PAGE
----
On the other hand, it is well established in psychology that adults are poor, at best, in changing anything about themselves in sustainable ways. Choose the behavior, any behavior, adults are trying to change or develop. It can be an effort to become more assertive or more patient, demonstrate more empathy, to lose weight or overcoming a smoking habit or drug addiction. The results are clear: adults fail much more than they succeed at sustainably changing.
I am not talking about the person who loses the weight then gains it back, to then work hard to lose it again, and to only gain it back again. That is not sustainable change. Let’s take just health-related change as an example. The American Psychological Association reports:
“Fewer than one in five adults (16%) report being very successful at making health-related improvements such as losing weight (20%), starting a regular exercise program (15%), eating a healthier diet (10%), and reducing stress (7% percent).”
These studies are reporting on people who want to make changes; they are intentional and hopeful in their efforts to change. When you take the numbers and reverse them, you find that the failure rate is astonishing. Those who want to lose weight fail 80% of the time. Starting a regular exercise program has an 85% failure rate. Eating a healthier diet (90%) and reducing stress (93%) fare even worse.
It’s no surprise then that leader development efforts are not more successful, with lasting success rates often below 10% after the initial honeymoon effect wears off. This 10% success rate is really a 90% failure rate. So much for that return on investment of the $16 billion leader development expenditure made in the United States each year.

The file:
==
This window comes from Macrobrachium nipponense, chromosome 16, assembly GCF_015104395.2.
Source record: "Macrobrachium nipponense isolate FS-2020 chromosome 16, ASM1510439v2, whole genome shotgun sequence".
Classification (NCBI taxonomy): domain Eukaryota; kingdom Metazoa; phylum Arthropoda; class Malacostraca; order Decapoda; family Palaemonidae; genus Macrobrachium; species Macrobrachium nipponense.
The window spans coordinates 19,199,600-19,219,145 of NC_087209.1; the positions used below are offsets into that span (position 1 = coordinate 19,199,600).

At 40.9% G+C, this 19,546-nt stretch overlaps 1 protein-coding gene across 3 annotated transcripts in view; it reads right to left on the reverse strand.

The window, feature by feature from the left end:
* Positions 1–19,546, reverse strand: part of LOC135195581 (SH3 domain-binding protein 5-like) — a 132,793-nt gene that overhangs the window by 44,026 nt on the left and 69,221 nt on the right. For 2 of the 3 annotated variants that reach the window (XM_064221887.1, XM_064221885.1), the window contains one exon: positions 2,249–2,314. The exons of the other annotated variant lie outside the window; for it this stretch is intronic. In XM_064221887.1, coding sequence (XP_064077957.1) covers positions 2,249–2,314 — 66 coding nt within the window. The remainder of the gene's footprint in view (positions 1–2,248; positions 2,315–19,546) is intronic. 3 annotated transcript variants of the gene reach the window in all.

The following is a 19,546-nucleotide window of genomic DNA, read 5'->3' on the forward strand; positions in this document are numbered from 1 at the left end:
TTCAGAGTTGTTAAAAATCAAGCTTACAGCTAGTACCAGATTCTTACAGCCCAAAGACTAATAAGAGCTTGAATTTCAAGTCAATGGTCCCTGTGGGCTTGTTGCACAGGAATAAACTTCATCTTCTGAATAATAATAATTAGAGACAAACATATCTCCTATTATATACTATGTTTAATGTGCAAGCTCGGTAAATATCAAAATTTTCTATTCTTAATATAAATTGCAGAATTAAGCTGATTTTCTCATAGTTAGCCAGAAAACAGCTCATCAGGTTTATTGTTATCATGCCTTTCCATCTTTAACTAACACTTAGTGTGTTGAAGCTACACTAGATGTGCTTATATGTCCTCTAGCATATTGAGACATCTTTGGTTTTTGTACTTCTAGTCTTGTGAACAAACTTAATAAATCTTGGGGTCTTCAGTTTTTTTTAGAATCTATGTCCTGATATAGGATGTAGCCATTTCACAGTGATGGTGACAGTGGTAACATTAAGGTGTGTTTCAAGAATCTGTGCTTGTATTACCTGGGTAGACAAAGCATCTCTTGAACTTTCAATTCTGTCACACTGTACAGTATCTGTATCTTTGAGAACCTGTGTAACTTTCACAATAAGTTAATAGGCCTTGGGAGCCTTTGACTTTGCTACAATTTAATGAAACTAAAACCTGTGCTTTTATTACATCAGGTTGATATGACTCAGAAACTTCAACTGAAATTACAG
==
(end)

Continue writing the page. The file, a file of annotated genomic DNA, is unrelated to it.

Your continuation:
Leadership Development That Lasts
It’s not all bad news. For the last 40 years, Richard Boyatzis and a team of us have been studying the factors that are present when sustainable change does take place. We identified several key factors, in order to be successful. Here are two:
- First, the leaders must have clarity about who they want to become and what they want to do. Here we are not speaking of clarity about their goals, although that, too, is important. Instead we are talking about clarity about their dreams, hopes, and aspirations. In psychology, this is referred to as one’s ideal self. It is not what they should do, ought to do, or what others expect them to do, but it is what they genuinely want to be and/or do. The ideal self is correlated with intrinsic motivation, the most powerful form of human motivation.
- Second, adults who are successful at changing in sustainable ways are supported by others. Resonant leaders use their emotional and social competence to become resonant. With that resonance, they become supporters and inspirers of change. They invest the time in helping those they lead discover their ideal self and understand the ideal of the department or organization. As those they lead pursue the ideal, they are supported by their resonant leader.
These two factors—the support from the resonant leader and the leader helping those they lead to discover their desired ideal—helps followers change, grow, and develop.